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United States Department of Agriculture

Agricultural Research Service

Title: Explanation for the Isomeric Compartmentalization of Endosulfan

Authors
item Hapeman, Cathleen
item Schmidt, Walter
item Rice, Clifford
item McConnell, Laura
item Fettinger, James - UNIV. OF MARYLAND
item Bilboulian, Susanna - UNIV. OF MARYLAND

Submitted to: International Congress of Pesticide Chemistry Abstracts
Publication Type: Abstract Only
Publication Acceptance Date: April 30, 2002
Publication Date: August 4, 2002

Technical Abstract: Endosulfan, an insecticide used on vegetables, fruits, cereals and cotton, exists as 7:3 isomeric mixture of alpha and beta when applied. However, this isomeric ratio is not conserved throughout the environmental compartments and the ratio is dependent on the compartment. Studies examining endosulfan emission from soil have shown very little loss of beta and concomitantly a large release of alpha-endosulfan. The alpha isomer has been shown to be less persistent than beta on vegetables and on foliage. An exception to the compartmental influence on the isomeric ratio was indicated in tree bark samples taken from over thirty countries around the world where no trend was observed. Several studies have noted isomerization of beta-endosulfan to alpha which led to the reexamination of the structure of the isomers. The alpha isomer was established unequivocally by X-ray crystallography as asymmetric (1). In addition, a eutectic concentration of ca. 63% alpha and 37% beta was observed (2). A mechanism was proposed for the isomerization of beta to alpha. Computational chemistry demonstrated that the isomerization mechanism involved induction of asymmetry associated with changes in the sulfite conformation of the symmetrical beta form. The structural and isomeric conversion data combined with the measured Henry's Law Constants (2.7 x 10e-3 alpha; 3.6 x 10e-4 beta) and subcooled liquid water solubilities (3.7 mg/L alpha; 21 mg/L beta) provide an explanation for the observed isomeric compartmentalization. That is, very little of the beta isomer would be expected to be in the air and that which is volatilized is readily removed by water droplets. Furthermore, the beta isomer would predominate in the soil and in runoff.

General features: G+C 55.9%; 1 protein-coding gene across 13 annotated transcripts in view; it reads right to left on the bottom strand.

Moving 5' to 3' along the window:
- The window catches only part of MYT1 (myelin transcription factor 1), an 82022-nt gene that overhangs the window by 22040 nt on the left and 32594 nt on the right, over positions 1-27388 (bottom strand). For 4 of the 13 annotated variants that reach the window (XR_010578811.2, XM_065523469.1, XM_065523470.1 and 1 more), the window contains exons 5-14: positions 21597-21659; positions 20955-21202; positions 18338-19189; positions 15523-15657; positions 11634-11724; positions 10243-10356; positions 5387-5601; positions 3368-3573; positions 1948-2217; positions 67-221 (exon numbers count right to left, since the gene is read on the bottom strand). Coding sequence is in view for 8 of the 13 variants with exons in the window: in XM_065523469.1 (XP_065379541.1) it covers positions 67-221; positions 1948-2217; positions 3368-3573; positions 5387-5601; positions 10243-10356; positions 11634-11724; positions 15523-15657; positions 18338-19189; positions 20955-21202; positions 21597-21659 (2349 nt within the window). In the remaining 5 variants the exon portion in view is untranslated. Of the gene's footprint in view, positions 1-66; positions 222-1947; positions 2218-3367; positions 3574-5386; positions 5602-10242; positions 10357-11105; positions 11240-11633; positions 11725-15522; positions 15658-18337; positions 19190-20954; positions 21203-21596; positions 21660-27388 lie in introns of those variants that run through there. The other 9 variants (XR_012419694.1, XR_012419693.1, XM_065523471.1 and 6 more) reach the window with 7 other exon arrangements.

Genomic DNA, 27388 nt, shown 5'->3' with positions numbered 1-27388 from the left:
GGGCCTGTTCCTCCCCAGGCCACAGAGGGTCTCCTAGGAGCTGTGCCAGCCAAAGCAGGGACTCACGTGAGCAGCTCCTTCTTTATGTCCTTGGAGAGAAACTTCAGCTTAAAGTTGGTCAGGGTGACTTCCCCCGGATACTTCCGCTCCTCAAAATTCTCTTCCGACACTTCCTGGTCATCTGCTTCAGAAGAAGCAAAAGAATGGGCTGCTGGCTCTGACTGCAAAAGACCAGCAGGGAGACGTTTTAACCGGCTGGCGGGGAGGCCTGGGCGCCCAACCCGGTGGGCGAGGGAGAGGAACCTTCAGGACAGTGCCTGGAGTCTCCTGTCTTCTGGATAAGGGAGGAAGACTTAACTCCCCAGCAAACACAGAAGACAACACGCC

Last Modified: 10/25/2014
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